The grapefruit diet has been around for more than eight decades and for weight loss, it has been proven to be a highly effective diet. In data released from a study conducted by Shriners Hospital in Boston, it was suggested that grapefruit is more beneficial than first thought by fighting diabetes.
In another new study at the University of California-Berkeley, which involved laboratory mice, it was shown that grapefruit has the ability to fight diabetes. By drinking grapefruit juice rather than water, the onset of this disease can be stopped. Researchers associated with the study agree that the outcome surpassed expectations.
As part of the study, researchers found that mice who drank grapefruit instead of sweetened water gained less weight. However, the mice also had improved metabolism, to include lower levels of blood sugar. In addition, insulin sensitivity was affected, which in the battle against diabetes is crucial.
Laboratory mice were split into six groups. Of these, one was provided with water with artificial sweetener added and the other five given grapefruit juice with artificial sweeteners since mice do not like drinking grapefruit juice. To match the level of saccharin, water for the one group of mice was sweetened equally.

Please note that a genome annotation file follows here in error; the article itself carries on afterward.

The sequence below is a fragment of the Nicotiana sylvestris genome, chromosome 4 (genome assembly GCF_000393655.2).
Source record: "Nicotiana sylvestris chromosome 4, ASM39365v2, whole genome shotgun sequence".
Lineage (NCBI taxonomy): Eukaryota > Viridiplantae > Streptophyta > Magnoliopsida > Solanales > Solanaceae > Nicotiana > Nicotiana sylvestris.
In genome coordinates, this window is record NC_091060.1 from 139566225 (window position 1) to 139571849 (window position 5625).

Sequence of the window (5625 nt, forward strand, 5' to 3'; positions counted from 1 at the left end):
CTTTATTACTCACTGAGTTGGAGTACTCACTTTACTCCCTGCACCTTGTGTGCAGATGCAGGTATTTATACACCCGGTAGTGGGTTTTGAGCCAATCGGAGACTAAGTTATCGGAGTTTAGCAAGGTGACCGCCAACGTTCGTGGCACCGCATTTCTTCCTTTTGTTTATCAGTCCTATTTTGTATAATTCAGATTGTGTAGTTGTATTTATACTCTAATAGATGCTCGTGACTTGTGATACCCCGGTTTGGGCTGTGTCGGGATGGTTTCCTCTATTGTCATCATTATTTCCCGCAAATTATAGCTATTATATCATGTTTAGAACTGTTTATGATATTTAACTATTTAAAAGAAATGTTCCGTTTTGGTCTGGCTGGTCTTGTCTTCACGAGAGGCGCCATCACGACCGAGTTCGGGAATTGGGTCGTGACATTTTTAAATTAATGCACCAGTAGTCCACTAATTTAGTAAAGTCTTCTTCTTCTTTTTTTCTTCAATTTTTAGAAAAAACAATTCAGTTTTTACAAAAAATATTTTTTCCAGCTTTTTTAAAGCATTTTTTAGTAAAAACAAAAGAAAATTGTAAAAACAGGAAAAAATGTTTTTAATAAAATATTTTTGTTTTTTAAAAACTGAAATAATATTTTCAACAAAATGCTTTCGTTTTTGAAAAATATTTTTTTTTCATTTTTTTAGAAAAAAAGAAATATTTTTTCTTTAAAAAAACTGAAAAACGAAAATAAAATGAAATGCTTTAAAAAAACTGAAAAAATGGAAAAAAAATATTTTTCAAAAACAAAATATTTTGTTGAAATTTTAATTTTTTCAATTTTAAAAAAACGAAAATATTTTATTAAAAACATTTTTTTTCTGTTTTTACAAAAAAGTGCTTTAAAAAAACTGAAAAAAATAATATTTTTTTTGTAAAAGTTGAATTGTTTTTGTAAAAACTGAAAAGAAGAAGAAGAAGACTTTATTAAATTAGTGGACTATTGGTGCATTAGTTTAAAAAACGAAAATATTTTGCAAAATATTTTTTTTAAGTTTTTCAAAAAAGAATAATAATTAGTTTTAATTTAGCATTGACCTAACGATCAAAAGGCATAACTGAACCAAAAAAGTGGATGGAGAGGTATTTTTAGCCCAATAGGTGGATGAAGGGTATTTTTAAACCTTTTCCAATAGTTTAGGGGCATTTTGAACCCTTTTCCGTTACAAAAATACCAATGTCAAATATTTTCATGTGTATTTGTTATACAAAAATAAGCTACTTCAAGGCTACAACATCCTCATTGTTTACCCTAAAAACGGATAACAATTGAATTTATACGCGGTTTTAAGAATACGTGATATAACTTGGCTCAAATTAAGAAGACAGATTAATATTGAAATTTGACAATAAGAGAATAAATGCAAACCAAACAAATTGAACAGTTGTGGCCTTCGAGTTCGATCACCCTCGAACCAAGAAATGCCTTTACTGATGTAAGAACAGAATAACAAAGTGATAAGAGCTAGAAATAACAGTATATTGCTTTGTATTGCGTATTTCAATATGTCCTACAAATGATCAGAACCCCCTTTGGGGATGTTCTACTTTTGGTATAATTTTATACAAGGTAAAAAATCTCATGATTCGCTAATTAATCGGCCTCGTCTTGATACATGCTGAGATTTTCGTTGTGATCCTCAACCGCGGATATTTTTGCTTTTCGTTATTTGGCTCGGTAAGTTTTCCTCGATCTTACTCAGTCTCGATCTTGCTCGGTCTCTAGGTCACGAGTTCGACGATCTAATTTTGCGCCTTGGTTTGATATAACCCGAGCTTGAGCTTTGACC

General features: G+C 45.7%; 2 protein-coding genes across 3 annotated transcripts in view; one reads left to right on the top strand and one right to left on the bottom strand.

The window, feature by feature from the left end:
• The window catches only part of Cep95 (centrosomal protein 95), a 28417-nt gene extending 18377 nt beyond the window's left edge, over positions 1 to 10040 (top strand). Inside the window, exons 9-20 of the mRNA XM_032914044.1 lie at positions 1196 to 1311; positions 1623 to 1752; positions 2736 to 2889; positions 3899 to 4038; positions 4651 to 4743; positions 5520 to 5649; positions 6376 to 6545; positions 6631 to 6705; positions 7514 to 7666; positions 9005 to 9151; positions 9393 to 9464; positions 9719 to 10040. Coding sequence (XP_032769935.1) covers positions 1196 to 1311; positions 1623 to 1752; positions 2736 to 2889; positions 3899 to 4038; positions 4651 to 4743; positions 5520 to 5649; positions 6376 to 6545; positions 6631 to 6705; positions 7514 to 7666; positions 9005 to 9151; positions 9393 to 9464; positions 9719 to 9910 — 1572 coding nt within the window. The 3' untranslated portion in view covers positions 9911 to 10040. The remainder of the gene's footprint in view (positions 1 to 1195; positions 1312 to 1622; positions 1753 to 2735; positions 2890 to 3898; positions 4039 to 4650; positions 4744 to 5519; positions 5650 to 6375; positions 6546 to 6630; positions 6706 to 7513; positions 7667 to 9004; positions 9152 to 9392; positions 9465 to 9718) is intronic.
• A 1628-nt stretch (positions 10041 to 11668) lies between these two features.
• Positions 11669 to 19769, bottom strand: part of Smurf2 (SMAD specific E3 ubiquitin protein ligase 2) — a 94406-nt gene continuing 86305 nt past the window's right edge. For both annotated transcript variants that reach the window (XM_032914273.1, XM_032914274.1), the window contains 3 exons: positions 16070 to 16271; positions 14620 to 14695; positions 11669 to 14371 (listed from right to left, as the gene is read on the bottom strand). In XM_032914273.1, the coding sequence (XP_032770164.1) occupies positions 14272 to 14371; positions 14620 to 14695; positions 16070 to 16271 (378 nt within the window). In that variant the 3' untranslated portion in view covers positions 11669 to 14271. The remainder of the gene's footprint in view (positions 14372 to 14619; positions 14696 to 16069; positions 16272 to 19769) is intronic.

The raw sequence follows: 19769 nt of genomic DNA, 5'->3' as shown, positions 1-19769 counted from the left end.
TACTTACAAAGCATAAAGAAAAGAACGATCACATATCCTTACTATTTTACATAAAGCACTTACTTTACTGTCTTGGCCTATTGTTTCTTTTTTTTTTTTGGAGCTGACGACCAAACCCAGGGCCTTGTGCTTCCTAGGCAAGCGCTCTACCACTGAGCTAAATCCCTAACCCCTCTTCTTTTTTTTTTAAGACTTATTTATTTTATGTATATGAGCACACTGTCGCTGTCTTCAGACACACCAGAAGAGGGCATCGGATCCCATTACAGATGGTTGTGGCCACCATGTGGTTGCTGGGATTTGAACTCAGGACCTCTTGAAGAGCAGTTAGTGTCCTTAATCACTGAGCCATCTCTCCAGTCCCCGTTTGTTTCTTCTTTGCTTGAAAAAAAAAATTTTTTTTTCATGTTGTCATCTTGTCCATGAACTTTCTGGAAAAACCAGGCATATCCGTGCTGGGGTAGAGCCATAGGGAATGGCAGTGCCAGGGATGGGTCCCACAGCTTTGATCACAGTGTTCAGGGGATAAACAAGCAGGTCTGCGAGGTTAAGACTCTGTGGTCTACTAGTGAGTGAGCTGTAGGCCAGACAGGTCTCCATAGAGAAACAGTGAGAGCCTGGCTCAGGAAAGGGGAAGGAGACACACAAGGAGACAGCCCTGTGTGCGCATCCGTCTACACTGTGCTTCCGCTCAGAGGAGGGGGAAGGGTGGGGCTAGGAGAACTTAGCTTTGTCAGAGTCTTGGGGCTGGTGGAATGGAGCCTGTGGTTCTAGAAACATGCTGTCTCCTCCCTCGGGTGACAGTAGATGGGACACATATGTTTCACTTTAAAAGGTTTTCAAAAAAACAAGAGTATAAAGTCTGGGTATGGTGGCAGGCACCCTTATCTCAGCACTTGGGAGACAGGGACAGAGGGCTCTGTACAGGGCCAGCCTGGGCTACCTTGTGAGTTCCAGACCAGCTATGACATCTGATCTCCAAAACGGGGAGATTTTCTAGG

Some of the mice were given a 60% fat diet for 60 days while others had a diet consisting of 10% fat for a period of 10 days. In addition to the amount of food being the same across the board, all groups consumed identical amounts of water and grapefruit juice.
From this, researchers discovered that the laboratory mice given the grapefruit juice coupled with the higher fat diet gained 18% less weight compared to the group of mice who drank the sweetened water and ate the same higher fat content diet.
In addition to less weight gain, experts found that the mice offered grapefruit juice had lower blood glucose levels of 13% and lower insulin levels of 17%. Scientists suggest the chemical naringenin found in grapefruit is the key.
Naringenin possesses anti-inflammatory properties but also induces a chemical reaction known as beta oxidation. These properties work in much the same way as two of the primary drugs used to treat Type 2 diabetes and increase protein activity of PPAR gamma and PPAR alpha in cells.
Although researchers believe additional studies are needed to bolster the results and gain more insight into how grapefruit fights diabetes, the outcome of this latest study is hopeful.